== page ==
Sure, riding a seven-seat conference bike with six other folks is a lot less work than pedaling one by yourself, but that's not the only benefit to traveling in a group. Milwaukee Seven Seat Bike Tours educates guests about local history via the conference bike. Led by raconteur Shlomo Levin, passengers all pedal the circular bike together while passing parks that contain mysterious human remains and shadowy street corners where countless cans of beer were left... only half-drunk. Guests can enjoy water and soft drinks on the tour, which are served free of charge.
The 74-foot tower of North Point Lighthouse stretches to meet the neighboring trees of Lake Park. Attached to it are two-and-a-half stories of wood-frame keeper's quarters that once housed historic figures such as Georgia Stebbins, keeper for thirty years.
Renovated in 2007, the bright, airy building now acts as home to artifacts and lighthouse-related curios, including an original 1928 Fresnel lens that helped guide seafaring vessels. Additionally, a Chadburn telegraph, recovered from a sunken ship, pays homage to the orders that went to and from the ship's bridge and engine rooms.
Guests can browse both the quarters and the lighthouse, and explore the site's more than 120 years of history by perusing the artwork and photographs displayed throughout the galleries. Dedicated volunteers are also on hand to dispense fascinating information and history, and to give limited guided tours that lead visitors to the top of the tower, where they can catch views of the surrounding park and lakefront.
It's rare for museums to have cozy dining rooms, but the Charles Allis Art Museum wasn't always a museum. Earlier in the 20th century, it was businessman and arts patron Charles Allis's Tudor-style mansion. Allis bequeathed it to the public along with his massive art collection, though, and nowadays, visitors can stop by to see pieces that span 2,000 years. Some highlights? Works by Winslow Homer, Classic antiquities, a large collection of Asian ceramics, plus rotating exhibits by local Wisconsin artists.
The Villa Terrace Decorative Arts Museum nestles in a historic mansion, too, albeit a different one. This one was built in the likeness of an Italian Renaissance villa in 1923, by architect David Adler. Its art spans a smaller period, from the 15th century through to the 18th. Visitors can browse wrought-iron work by Cyril Colnik, and explore a formal, outdoor Renaissance garden.
Brew City Bike Tours offers pedal-pushing participants an opportunity to experience the city and its bountiful beer offerings on two wheels without welding a keg to the back of a tandem bike. Tour participants will glean illuminating knowledge about Milwaukee’s brewing past (it was once home to four of the world's largest breweries) while sampling some of the city’s most notable microbrews. Each tour lasts approximately 3.5 hours and includes two to three samples of beer at three different stops. When logistically possible, one stop will be a tour of Lakefront Brewery, a microbrewery housed in a former Milwaukee Electric Railway and Light Co. power plant. Bike rentals are not included in this Groupon, so thirsty adventurers should bring their own bike, rent one for an extra charge ($31.68), or attempt to commandeer a wild bronco. BYOHelmet too; they're required for the tour.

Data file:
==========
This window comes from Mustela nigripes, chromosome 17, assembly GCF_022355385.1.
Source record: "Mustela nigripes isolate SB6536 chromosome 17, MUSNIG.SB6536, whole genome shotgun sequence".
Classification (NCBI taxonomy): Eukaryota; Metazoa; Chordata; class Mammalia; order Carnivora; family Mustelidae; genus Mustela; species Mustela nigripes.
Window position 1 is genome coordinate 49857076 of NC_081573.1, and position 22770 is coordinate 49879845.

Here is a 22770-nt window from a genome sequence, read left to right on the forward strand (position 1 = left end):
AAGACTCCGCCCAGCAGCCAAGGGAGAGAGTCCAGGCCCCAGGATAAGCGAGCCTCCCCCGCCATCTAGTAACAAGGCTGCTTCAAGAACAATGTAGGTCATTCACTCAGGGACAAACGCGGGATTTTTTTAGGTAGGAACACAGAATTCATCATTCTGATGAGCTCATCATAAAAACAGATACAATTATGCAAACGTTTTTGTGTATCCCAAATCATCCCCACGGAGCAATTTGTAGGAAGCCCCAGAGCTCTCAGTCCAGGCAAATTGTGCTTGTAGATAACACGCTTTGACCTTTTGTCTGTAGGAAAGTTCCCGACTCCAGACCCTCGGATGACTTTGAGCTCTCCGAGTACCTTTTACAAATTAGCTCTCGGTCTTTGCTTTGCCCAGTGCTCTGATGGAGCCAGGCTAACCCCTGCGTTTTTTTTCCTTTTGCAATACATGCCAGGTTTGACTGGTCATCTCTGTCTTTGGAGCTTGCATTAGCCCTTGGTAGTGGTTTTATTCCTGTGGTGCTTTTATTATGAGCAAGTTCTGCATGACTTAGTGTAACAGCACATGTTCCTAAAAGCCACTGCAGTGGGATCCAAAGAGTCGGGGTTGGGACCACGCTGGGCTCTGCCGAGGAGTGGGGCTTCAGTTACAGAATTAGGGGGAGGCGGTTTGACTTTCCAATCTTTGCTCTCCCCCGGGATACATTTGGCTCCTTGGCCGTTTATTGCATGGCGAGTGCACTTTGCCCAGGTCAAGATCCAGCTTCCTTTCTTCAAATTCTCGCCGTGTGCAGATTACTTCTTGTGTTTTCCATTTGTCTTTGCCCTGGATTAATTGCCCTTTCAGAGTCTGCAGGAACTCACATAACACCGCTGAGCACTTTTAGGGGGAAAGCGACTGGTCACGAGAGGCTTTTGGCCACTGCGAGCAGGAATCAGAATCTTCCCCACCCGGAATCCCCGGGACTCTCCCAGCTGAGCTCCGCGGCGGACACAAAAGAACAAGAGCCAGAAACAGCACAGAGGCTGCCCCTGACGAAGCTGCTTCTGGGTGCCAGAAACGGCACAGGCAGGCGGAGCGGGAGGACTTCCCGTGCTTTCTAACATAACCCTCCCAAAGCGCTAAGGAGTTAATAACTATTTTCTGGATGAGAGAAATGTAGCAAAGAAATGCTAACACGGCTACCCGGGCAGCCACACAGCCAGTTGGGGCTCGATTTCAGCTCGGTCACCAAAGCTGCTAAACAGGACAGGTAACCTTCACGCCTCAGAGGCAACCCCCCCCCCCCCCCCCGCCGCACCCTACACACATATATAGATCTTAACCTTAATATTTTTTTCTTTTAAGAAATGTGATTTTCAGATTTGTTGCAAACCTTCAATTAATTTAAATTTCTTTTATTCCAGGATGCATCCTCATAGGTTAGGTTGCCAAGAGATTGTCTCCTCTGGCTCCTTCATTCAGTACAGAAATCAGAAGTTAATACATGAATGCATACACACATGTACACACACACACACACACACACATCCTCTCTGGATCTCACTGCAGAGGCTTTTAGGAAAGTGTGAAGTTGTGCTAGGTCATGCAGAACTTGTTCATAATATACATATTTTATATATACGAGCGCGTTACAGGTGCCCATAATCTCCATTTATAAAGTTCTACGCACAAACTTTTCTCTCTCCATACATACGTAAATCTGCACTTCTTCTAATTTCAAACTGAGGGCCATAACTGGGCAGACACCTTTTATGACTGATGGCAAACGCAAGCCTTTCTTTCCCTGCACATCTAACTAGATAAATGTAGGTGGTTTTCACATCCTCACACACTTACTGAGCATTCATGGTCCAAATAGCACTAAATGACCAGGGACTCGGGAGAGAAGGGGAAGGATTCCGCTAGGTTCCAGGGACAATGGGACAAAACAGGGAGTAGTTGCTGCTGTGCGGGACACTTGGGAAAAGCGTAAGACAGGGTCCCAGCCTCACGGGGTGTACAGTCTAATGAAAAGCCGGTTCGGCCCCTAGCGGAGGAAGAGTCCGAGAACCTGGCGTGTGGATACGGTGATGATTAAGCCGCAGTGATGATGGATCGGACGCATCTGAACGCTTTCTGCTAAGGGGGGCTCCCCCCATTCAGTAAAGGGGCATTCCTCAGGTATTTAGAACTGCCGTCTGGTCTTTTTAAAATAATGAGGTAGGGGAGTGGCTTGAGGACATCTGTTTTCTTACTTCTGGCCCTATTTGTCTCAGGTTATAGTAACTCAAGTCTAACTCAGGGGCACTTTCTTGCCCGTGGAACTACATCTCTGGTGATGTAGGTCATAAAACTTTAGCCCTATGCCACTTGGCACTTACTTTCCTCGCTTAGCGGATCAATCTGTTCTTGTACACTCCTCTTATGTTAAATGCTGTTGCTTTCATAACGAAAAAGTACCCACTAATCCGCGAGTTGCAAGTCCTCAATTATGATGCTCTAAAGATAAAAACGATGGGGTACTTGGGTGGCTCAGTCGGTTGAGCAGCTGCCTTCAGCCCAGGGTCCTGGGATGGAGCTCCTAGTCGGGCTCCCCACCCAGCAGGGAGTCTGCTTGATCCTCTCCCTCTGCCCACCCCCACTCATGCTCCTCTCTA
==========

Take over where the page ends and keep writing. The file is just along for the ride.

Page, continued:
According to its mission statement, Milwaukee Urban Gardens protects plots around the city from development and shares them with locals "to enhance the quality of life." And it's not just the savory oxygen generated by the plants that bolsters the quality of life; it's the opportunities these gardens provide for neighbors of diverse backgrounds to work side-by-side nurturing their favorite herbs, flowers, and vegetables—as well as the beauty they lend to the area. This nonprofit land trust looks after a total of 45 parcels of land located in Riverwest, Bay View, northern Harambee, and the Northwest side.
Art Bar, called a "Painter's Paradise" by Urban Milwaukee magazine, isn't your typical watering hole. In its enchanting interior, hundreds of soda bottle caps create an argyle pattern on pillars, wine corks stud an oval-shaped bar, and paint-by-number pieces—depicting everything from horses to the Virgin Mary—plaster a wall.
The kitschy aesthetic offers a glimpse into the creative mind of owner Don Krause. Krause left his former career as an interior designer for Ethan Allen to brave the trials of opening a bar in Riverwest. And he did it his way: His joint pours more than 40 microbrews by night and Alterra coffee by day in a space adorned with the rotating creations of local artists. The beer lineup includes seasonal brews from Bell’s, Founders, Lakefront, and New Glarus, as well as “mystery beers” served for three bucks cloaked in a crumpled brown bag—the way Wisconsin dignitaries drink. The Milwaukee Journal-Sentinel describes the venue as “a feast for all senses” and “one of the hottest spots in Riverwest,” thanks in part to its comedy, musical, or artistic events.